Villalobos certainly feels that way. In his spare time, he goes to movies at the Alamo Drafthouse with friends and binge watches shows like The Crown and Watchmen. He loves to cook Mexican dishes like mole and chile rellenos but is also experimenting with Asian cuisine. He collects LPs by classic rock bands like Fleetwood Mac and the Beatles. He takes Ladybird and Oliver, his two Pembroke Welsh corgis, for walks through his West Austin neighborhood. “No offense,” friends like to kid him, “but you’re the whitest person I know.”
Though Villalobos can laugh about that, he turns serious when talking about the central irony of his life. “I’m an American in every way except on paper,” he said. “I call myself a Texan. This is my home.”
On the morning of December 12, Villalobos spent his final hours with the county attorney engaged in his usual endeavor: the daily grind of justice. County courts are where many people first come into contact with the criminal justice system. Much of a county prosecutor’s work is figuring out which cases should be dealt with harshly—for example, prison time—and which should be dealt with by alternative methods, such as treatment or probation. For the past fifteen months, Villalobos had worked family violence cases, representing the state of Texas against alleged wife beaters and child abusers, protecting innocent victims.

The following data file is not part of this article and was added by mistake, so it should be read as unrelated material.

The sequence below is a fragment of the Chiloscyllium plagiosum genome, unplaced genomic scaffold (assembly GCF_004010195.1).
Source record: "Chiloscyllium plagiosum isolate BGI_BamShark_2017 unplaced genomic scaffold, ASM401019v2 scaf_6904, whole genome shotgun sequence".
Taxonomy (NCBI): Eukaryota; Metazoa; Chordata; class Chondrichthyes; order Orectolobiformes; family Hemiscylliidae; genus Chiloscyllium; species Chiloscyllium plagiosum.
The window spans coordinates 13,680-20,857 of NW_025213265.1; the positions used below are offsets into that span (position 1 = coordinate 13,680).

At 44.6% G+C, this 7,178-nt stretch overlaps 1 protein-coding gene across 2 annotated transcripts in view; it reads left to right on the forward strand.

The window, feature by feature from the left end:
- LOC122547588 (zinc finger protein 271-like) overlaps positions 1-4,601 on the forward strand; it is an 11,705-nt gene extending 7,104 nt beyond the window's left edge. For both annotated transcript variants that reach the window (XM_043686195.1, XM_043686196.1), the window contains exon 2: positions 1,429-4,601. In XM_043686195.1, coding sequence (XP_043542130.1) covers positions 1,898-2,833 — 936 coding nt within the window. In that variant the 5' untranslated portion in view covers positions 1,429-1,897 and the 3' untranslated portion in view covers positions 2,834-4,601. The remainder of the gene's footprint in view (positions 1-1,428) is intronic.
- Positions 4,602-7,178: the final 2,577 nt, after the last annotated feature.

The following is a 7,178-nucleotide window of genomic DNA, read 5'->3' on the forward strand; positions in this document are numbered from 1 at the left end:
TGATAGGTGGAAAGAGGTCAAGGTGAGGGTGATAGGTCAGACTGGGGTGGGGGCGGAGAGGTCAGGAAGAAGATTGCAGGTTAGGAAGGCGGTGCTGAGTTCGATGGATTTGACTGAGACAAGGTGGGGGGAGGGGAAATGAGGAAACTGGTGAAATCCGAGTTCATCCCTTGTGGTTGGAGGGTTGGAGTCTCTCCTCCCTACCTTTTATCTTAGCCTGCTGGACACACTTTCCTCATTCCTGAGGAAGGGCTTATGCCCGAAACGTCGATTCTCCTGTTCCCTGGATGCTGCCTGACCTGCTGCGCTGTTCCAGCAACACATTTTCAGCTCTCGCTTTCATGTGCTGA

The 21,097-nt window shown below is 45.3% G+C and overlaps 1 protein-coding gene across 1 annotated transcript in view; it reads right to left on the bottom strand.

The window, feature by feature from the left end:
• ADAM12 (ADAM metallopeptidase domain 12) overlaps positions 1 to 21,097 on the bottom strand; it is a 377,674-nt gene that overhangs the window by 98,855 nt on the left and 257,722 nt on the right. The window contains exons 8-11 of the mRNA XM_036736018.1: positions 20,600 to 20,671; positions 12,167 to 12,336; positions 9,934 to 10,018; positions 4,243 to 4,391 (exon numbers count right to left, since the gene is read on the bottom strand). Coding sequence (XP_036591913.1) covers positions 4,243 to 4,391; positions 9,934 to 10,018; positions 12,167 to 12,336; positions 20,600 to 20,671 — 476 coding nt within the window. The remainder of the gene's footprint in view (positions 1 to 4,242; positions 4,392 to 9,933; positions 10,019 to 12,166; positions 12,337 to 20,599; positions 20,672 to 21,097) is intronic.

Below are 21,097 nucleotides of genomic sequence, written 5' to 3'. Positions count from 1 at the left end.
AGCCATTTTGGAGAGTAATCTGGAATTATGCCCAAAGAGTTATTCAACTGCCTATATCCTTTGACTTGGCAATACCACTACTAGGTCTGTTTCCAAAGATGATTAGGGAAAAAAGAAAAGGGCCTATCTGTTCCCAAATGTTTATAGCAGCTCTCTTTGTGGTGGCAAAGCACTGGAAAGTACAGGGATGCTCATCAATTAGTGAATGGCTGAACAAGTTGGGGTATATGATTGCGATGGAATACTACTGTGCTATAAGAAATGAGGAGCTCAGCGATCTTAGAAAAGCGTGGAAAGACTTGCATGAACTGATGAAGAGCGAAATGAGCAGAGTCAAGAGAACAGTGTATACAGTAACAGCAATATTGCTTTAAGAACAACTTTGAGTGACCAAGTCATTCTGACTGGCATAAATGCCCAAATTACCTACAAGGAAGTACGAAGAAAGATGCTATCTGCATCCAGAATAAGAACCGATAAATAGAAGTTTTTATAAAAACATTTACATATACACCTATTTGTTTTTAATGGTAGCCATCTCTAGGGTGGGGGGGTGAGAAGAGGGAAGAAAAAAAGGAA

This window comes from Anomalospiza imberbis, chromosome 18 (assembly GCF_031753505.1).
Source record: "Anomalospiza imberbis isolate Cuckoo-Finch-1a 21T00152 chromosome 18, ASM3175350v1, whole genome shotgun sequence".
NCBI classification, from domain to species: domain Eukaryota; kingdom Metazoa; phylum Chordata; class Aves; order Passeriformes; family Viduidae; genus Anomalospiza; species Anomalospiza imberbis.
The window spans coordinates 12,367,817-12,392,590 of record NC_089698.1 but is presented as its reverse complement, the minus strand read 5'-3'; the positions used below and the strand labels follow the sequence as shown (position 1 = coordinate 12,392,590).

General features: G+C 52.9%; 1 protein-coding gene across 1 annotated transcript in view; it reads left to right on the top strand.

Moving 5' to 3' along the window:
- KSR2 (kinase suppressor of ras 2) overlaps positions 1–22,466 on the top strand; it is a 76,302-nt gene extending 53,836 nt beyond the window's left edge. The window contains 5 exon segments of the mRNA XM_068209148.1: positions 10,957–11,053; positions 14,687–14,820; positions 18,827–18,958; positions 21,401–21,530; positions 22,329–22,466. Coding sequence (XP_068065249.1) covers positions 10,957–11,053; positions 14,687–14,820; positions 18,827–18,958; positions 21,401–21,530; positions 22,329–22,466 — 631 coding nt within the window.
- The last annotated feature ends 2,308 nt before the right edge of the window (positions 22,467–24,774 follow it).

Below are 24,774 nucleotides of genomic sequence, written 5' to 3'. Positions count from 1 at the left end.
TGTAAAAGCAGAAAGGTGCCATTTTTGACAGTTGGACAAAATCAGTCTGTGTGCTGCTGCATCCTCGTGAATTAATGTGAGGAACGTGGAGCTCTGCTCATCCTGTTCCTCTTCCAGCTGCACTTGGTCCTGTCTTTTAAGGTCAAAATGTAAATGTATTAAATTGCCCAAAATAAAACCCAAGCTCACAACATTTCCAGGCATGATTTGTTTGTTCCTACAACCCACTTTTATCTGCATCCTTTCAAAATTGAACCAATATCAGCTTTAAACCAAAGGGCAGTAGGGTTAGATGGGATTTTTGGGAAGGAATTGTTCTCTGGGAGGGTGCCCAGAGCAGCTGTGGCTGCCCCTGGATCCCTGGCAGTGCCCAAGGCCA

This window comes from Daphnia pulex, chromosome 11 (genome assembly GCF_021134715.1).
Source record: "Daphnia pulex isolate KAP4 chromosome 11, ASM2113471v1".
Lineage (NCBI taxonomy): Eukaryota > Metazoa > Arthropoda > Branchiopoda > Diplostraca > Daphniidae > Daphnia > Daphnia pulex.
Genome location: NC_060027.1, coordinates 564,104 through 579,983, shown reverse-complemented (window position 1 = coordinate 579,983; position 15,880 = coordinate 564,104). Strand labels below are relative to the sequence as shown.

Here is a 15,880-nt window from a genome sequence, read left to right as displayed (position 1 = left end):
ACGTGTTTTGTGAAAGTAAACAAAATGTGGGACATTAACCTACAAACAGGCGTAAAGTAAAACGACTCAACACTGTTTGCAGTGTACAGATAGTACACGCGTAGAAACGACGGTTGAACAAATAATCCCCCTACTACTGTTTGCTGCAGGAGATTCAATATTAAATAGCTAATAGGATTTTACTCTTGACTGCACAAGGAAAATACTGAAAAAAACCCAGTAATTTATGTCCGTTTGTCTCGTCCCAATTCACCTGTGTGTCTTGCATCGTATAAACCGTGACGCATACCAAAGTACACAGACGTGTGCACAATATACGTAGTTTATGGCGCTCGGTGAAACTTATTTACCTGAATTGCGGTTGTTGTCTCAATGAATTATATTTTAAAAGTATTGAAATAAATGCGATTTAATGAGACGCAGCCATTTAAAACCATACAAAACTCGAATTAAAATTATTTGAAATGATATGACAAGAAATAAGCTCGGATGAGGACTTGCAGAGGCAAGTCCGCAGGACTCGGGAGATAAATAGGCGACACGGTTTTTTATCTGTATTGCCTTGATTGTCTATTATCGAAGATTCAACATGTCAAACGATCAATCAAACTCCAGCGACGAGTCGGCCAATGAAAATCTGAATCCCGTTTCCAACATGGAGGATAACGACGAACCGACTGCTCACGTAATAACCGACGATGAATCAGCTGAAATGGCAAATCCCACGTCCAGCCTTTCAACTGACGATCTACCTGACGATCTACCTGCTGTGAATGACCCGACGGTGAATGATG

On this morning, he sat in a chair at the prosecutor’s table in County Court Number 4 while a procession of defense attorneys lined up to discuss their clients and the business of family court—plea deals, protective orders, treatment programs. Everyone’s goal was to resolve the case without going to a trial. The defense lawyers were all older than Villalobos, some by three decades. One had long gray hair and a yellow suit jacket, another a silver mustache and a well-worn gray coat.
Villalobos stood out in the courtroom. He was dapper, wearing a dark suit, red tie, and a determined expression on his wide face, which is framed by dark–rimmed glasses. His hair is styled in an uppercut pompadour, buzzed on the sides and slicked back on top. He wears a retainer, which, when he smiles, makes him look even younger. He is clearly a courtroom favorite, shaking hands and sharing conversations with attorneys and staff. Judges also love him. “He has a formal, professional manner I don’t see in a lot of people his age,” said Judge Brandy Mueller, who has worked with Villalobos numerous times.
Villalobos was born in Cuernavaca, Mexico, and after his parents snuck him over the border when he was a toddler, he grew up in Houston, where his father washed dishes and his mother bused tables. The couple wanted for plenty, but they managed to scrape together enough to put him in private prep school. Villalobos thrived, then was accepted at the University of Texas at Austin, where he became engrossed in politics, doing volunteer work on several Democratic campaigns.